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Typhoon Haiyan: Philippines’ disaster hits home for PLNU student and alumnus

Typhoon Haiyan’s devastation on the Philippines garners support on PLNU’s campus as students, faculty and staff comfort those that were affected by the strongest storm ever to make landfall.

One such person affected is PLNU alumnus Peter Varberg (’13), who grew up in the Philippine city of Tacloban. Tacloban is a major coastal city located on the eastern island of Leyte in the central island chain Visayas in the Philippines. Because of its location and size of population, Tacloban sustained heavy damage from the Typhoon Haiyan and has received a lot of media attention.

According to Varberg, typhoons are an ordinary occurrence for the Philippines, which led him to believe that Typhoon Haiyan would be just like any other storm Tacloban weathered throughout the year.

“I had no idea [Typhoon Haiyan] was a big deal until my dad sent an email the day before, it was like the quiet before the storm, explaining that it was this huge, super typhoon, but I still didn’t think it was going to be a big deal because typhoons kill lots of people every year in the Philippines,” said Varberg.

Varberg attributes the annual death toll from typhoons, specifically, to the nipa huts most Filipinos live in, which are built from either palm fronds or metal sheets. According to Time magazine on Nov. 11, “a large number of the country’s 96 million people live in areas with poor infrastructure and flimsy housing.”

“I started hearing more about it on the news and doing research and my dad sent an email after the storm that was showing pictures of stuff, and that’s when I realized this was a pretty big deal,” said Varberg.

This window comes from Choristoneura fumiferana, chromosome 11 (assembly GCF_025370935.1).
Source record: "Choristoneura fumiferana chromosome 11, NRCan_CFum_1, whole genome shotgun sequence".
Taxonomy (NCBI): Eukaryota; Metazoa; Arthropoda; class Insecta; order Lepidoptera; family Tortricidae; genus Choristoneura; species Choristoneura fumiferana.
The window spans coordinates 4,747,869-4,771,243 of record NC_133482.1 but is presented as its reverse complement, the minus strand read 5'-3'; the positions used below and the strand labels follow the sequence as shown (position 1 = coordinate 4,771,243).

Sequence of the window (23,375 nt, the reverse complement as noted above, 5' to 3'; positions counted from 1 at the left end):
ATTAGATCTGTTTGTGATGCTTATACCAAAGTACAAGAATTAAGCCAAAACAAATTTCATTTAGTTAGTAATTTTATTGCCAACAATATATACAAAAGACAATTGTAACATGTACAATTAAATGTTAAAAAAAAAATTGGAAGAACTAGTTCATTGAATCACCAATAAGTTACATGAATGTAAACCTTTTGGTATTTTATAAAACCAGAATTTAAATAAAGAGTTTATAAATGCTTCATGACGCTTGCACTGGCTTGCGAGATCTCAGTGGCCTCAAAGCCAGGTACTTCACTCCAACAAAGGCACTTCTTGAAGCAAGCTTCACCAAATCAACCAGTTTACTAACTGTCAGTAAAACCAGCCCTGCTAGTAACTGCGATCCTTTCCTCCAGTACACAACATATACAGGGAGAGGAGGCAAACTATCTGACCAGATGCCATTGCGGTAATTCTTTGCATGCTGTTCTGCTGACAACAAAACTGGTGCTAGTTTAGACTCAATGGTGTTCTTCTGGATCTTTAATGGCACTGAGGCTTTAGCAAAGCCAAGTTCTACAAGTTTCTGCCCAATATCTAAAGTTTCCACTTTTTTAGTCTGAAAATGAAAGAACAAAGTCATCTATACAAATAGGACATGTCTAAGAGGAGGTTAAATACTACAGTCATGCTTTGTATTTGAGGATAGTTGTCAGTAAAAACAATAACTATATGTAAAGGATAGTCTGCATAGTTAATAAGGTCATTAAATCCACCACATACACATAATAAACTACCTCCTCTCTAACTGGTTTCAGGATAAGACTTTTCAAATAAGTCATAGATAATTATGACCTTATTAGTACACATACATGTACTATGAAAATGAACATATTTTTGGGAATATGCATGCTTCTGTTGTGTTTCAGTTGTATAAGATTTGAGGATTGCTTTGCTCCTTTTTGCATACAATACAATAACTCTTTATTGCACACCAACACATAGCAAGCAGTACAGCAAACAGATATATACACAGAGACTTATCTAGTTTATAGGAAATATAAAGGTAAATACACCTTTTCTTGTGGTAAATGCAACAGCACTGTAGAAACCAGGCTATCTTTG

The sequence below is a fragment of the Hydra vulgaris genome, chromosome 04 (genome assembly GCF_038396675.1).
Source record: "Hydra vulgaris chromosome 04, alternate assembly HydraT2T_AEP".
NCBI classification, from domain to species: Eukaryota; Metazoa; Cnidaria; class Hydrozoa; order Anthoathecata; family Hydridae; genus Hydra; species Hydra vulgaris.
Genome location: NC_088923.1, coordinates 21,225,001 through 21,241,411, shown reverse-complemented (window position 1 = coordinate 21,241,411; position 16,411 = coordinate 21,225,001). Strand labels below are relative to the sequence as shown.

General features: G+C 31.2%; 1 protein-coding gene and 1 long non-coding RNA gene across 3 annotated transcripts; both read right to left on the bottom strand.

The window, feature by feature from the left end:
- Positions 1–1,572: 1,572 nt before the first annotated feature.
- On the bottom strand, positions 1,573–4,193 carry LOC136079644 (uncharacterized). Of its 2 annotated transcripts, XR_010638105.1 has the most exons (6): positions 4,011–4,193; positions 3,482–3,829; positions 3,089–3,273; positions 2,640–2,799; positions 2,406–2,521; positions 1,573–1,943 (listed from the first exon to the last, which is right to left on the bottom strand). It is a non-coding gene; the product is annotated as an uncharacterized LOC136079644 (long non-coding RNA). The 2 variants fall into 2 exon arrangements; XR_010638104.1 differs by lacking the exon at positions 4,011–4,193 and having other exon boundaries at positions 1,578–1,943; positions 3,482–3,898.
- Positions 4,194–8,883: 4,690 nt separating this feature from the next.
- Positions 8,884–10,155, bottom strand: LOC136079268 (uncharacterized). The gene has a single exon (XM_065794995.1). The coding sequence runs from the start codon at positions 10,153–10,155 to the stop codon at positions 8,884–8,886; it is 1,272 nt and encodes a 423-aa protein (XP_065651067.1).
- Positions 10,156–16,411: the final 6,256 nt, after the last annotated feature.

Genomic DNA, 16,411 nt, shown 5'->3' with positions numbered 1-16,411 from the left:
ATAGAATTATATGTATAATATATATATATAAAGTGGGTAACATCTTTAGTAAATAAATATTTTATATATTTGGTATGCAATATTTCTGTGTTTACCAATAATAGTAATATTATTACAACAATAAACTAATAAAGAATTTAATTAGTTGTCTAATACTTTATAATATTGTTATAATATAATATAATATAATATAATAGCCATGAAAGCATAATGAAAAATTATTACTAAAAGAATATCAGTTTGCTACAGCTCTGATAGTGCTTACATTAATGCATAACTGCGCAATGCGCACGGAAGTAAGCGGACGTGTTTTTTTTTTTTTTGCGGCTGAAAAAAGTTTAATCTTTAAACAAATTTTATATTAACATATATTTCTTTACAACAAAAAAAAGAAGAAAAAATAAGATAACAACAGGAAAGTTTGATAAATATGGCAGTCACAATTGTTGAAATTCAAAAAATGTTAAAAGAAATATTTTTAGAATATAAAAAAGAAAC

When the Category 5 typhoon hit the Philippines on Nov. 8, it was producing sustained wind speeds of 190-195 mph and gusts of 230 mph. The typhoon also produced a 13-foot storm surge that directly hit Tacloban. The combination wreaked havoc on Tacloban’s landscape.

As of Friday night, CNN reports that the death toll is 3,633 according to the Philippine government official death count.

Varberg’s parents, Paul and Margie, are missionaries in Tacloban and have started the Bethel International School, University Student Center, and Tacloban Community Church.

“We’ve been trying to build this [covered] basketball court for the past year and a half, and my dad’s been raising funds for it, and it was designed specifically to withstand typhoons, and then he sent a picture of it and its crumpled… and you can’t even tell what it is,” said Varberg.

basketball-before
The construction of the covered basketball court prior to Typhoon Haiyan that Varberg’s father worked to withstand typhoons.
basketball-after
Very little is left of the covered basketball court after Typhoon Haiyan hit Tacloban.

 

 

Though physical damage left by Typhoon Haiyan has been limited to the Philippine central islands, the rest of the country is mourning this recent event in what seems to be a streak of misfortunes.